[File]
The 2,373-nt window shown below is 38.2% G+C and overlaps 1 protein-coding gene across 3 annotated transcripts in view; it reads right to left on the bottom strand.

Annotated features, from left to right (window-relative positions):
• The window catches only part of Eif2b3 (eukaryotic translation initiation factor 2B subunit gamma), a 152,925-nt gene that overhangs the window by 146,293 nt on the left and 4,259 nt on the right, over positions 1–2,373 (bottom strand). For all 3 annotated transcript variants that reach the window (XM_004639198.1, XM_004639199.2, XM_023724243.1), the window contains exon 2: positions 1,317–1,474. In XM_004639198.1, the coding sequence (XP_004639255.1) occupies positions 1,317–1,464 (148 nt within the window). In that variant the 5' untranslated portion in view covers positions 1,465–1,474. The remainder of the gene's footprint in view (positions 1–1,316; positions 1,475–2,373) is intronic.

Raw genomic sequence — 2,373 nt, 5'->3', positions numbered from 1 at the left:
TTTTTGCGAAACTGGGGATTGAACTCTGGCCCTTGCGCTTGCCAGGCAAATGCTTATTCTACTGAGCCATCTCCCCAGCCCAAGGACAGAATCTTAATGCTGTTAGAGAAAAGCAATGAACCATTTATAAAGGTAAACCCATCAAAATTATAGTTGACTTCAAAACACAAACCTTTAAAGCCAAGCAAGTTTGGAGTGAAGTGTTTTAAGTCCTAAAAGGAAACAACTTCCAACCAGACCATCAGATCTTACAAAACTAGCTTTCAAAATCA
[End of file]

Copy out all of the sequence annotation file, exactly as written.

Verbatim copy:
The 2,373-nt window shown below is 38.2% G+C and overlaps 1 protein-coding gene across 3 annotated transcripts in view; it reads right to left on the bottom strand.

Annotated features, from left to right (window-relative positions):
• The window catches only part of Eif2b3 (eukaryotic translation initiation factor 2B subunit gamma), a 152,925-nt gene that overhangs the window by 146,293 nt on the left and 4,259 nt on the right, over positions 1–2,373 (bottom strand). For all 3 annotated transcript variants that reach the window (XM_004639198.1, XM_004639199.2, XM_023724243.1), the window contains exon 2: positions 1,317–1,474. In XM_004639198.1, the coding sequence (XP_004639255.1) occupies positions 1,317–1,464 (148 nt within the window). In that variant the 5' untranslated portion in view covers positions 1,465–1,474. The remainder of the gene's footprint in view (positions 1–1,316; positions 1,475–2,373) is intronic.

Raw genomic sequence — 2,373 nt, 5'->3', positions numbered from 1 at the left:
TTTTTGCGAAACTGGGGATTGAACTCTGGCCCTTGCGCTTGCCAGGCAAATGCTTATTCTACTGAGCCATCTCCCCAGCCCAAGGACAGAATCTTAATGCTGTTAGAGAAAAGCAATGAACCATTTATAAAGGTAAACCCATCAAAATTATAGTTGACTTCAAAACACAAACCTTTAAAGCCAAGCAAGTTTGGAGTGAAGTGTTTTAAGTCCTAAAAGGAAACAACTTCCAACCAGACCATCAGATCTTACAAAACTAGCTTTCAAAATCA